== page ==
Just a Lump of Ore
A silver smith takes a lump of ore from the raw earth. Ore is raw and ugly but in it the silver smith sees beyond the ugliness. He sees beauty. He sees what the lump of ore can become.
The ore is just aggregates of lead and other minerals in a rock. But, the refiner knows that there is so much more to this rock than the human eye can see. He knows that inside this lump of ore there is silver—shining and beautiful reflecting the light. It just takes some work and some meticulous care to refine the ore into silver.
Years ago a country singer sang a song “I’m Just an Old Chunk of Coal. But I’m Gonna Be a Diamond Someday”
I was a young child when I first heard this song. I didn’t know that diamonds came from coal. I was delighted. Our home was heated by a coal furnace and we had loads of coal in our stoker room. I thought we must be the richest people in town. We had a basement full of diamonds. I remember going in and getting the biggest piece of coal I could find. Carefully, I put it in my jewelry box, expecting one day to open the little drawer under the dancing ballerina and finding a huge diamond.
That piece of coal is still in my jewelry box in the same place I put it many years ago. It has gotten smaller over the years but it is still a piece of coal. What I know now that I did not know then is that a refinement has to take place. I learned of this process in a recent Bible study.
Amazingly resembling the process of sanctification God so carefully orchestrates in our lives. Like the silver smith does to refine ore into silver, there has to be a refinement. The comparison of the two processes is awesome. Only God could create such.
The first thing a silver smith does is to build a fire. He closely stokes the fire until it is at the exact right temperature. No too hot, but hot enough. Then he hammers the piece of ore into smaller pieces, chipping away the ugly minerals and lead. When the fire is hot enough he lays the pieces of ore into a crucible.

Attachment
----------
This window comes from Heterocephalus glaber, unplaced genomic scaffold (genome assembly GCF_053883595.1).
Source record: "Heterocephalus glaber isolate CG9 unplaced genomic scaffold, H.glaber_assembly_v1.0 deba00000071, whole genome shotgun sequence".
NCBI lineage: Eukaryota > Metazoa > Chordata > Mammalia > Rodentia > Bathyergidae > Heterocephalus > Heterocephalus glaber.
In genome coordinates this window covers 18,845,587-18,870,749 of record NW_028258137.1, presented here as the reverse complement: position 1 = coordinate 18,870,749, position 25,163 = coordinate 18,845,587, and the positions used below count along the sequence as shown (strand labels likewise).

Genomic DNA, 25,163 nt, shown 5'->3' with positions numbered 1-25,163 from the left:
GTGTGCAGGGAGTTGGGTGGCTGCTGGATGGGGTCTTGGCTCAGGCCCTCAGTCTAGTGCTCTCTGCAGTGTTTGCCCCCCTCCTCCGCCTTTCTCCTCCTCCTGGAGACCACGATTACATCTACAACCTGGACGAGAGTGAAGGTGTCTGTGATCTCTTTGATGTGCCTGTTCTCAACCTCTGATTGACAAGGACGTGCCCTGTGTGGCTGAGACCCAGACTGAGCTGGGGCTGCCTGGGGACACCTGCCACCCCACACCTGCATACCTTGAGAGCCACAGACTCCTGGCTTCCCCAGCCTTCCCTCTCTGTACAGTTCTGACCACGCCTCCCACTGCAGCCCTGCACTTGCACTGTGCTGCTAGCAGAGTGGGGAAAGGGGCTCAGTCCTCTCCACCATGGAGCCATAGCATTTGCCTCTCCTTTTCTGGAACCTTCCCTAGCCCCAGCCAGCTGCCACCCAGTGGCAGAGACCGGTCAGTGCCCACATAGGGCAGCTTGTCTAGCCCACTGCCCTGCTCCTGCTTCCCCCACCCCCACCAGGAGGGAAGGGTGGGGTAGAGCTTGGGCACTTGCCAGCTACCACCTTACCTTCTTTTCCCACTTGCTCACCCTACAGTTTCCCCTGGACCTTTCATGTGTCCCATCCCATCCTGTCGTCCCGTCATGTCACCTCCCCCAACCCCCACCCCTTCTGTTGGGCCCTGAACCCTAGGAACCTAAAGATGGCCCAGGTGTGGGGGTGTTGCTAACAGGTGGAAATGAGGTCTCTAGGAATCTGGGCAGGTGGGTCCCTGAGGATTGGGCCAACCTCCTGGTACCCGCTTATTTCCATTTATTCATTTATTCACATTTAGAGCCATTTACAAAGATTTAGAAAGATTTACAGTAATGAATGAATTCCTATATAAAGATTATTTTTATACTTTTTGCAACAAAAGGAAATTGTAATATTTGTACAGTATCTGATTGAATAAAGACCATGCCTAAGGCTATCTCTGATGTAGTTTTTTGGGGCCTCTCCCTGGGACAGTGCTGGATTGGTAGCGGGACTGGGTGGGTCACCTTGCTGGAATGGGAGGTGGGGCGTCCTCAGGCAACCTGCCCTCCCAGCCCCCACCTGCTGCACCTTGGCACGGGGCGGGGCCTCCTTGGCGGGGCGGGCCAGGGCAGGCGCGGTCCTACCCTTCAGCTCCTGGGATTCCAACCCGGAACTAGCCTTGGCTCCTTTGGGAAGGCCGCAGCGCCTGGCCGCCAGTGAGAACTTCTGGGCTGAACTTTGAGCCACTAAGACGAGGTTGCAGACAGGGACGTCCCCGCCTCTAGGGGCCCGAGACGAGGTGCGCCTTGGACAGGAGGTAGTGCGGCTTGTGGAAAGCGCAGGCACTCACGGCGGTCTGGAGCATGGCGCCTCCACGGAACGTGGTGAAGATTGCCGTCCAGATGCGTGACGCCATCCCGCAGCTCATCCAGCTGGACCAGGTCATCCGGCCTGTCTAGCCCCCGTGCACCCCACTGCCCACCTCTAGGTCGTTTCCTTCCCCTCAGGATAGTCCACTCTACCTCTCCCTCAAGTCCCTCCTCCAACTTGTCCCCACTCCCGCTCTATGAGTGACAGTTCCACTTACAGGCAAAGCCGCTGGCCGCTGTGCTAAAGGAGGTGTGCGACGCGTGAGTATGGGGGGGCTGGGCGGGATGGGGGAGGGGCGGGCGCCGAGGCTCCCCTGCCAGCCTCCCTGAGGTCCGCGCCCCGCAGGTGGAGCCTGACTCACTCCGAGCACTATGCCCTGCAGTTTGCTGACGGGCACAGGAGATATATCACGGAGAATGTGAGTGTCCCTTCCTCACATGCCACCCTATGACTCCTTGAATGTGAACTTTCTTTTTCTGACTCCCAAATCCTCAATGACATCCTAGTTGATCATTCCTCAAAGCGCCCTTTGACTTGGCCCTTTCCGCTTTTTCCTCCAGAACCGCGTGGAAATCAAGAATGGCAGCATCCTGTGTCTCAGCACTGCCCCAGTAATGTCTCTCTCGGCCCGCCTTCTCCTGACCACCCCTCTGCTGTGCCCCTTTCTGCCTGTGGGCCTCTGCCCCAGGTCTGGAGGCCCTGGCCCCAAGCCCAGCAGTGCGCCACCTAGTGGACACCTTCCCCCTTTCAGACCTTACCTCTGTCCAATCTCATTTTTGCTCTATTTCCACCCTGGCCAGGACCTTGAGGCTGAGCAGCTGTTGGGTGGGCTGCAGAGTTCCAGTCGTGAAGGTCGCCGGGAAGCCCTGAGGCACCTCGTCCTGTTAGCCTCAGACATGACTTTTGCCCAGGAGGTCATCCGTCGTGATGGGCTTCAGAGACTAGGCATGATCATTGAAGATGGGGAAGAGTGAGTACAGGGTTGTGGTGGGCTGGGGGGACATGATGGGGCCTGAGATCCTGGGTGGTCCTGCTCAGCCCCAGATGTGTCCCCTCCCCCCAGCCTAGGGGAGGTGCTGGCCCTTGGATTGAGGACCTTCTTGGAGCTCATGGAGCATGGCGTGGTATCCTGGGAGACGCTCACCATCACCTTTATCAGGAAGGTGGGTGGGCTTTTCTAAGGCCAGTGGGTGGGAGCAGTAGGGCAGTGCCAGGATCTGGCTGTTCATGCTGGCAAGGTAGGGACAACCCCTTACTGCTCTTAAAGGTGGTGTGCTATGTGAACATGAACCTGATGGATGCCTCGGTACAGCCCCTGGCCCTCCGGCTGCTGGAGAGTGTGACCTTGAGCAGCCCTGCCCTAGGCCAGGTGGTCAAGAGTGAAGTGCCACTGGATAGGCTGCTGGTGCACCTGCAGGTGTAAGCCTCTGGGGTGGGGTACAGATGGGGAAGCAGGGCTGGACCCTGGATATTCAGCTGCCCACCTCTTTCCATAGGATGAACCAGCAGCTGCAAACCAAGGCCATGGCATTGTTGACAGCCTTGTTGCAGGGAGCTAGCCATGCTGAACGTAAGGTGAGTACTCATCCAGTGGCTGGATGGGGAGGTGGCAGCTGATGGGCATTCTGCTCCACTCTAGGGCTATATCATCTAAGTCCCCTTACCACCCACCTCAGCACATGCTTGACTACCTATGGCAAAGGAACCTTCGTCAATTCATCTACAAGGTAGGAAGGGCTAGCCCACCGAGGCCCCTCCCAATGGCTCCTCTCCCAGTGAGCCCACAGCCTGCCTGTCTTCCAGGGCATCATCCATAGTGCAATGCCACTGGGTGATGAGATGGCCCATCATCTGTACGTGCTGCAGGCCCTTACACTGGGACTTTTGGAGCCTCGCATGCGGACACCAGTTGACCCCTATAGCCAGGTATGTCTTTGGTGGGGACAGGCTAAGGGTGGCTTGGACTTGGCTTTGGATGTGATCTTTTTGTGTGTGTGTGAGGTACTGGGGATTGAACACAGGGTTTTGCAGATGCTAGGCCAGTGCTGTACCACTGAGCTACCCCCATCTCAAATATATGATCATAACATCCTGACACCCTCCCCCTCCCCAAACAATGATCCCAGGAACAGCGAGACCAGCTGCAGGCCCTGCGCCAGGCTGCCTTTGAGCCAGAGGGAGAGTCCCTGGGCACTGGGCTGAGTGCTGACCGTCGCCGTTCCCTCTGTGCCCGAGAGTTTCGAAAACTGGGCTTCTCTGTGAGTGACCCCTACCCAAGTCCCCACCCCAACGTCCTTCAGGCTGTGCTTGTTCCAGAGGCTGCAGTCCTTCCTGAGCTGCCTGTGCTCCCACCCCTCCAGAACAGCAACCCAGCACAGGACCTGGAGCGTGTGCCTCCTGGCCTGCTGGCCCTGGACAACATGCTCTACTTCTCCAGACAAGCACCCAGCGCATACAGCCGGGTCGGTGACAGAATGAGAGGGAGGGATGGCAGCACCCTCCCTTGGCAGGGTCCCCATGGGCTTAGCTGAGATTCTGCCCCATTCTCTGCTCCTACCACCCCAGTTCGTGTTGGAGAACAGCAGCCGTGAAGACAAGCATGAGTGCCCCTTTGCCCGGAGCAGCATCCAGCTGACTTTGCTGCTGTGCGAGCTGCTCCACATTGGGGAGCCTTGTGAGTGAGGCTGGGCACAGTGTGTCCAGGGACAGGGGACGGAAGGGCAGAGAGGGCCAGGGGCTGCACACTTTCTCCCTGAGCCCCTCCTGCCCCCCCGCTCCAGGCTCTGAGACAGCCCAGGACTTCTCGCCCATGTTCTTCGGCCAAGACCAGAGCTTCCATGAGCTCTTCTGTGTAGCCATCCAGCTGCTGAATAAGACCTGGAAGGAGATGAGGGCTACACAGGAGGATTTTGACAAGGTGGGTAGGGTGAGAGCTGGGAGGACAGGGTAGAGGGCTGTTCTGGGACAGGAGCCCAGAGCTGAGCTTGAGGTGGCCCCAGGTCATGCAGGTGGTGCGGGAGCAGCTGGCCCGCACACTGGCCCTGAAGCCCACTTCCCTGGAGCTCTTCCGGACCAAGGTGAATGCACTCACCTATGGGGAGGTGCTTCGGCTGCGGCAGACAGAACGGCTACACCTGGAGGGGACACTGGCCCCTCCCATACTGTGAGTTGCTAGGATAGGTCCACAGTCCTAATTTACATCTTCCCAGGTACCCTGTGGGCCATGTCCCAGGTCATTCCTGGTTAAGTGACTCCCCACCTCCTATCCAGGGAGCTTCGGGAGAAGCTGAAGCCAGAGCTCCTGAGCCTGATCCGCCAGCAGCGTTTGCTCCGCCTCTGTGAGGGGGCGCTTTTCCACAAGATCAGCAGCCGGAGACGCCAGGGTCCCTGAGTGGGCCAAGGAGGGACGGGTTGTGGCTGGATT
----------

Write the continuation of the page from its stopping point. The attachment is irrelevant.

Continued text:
There are times in our lives when we go through testing circumstances. We are subjected to forces that test us and often these dark times make us change. It may be a severe trail or ordeal. We either come out of the fire refined and closer to God, or we come out worse than when we went in. It all depends upon Who we turn to while we are in the fire.
After the silver smith puts the ore into the crucible he stays with it constantly. As long as the metal is in the fire, he never leaves it. It would be ruined if he were not vigilant and present constantly.
He watches the fire as it softens the ore. The uncleanness of the minerals rises to the top and the refiner removes them. This is a process he continues to repeat over and over until the purity of the metal shines through. He continues to work closely with the fire, never too hot, always the right temperature. The metal releases all it’s impurities until he starts to see a muted reflection of himself in the metal.
This is a process that the skilled craftsman repeats until the silver is liquid and he can see a clear reflection of himself. The process of refinement is complete.
Without the fire, the ore would remain just a chunk of ore. But through the fire with the skilled careful craftsman constantly attending, the ore is refined into beautiful silver.
We are akin to the chunk of ore. In our journey with Christ we go through a process of sanctification, a process of refinement. During our lives we will have our “crucibles’. The good news is that God never leaves us. He is constantly there watching over us as He refines us into a likeness of His Son. He allows the fire but He does not allow it to get too hot. He allows trials that refine us. He allows circumstances through which we grow.
I don’t think the old chunk of coal in my jewelry box will ever be a diamond. I keep it to remind me of my process of sanctification.
God is my refiner, I will be silver someday.
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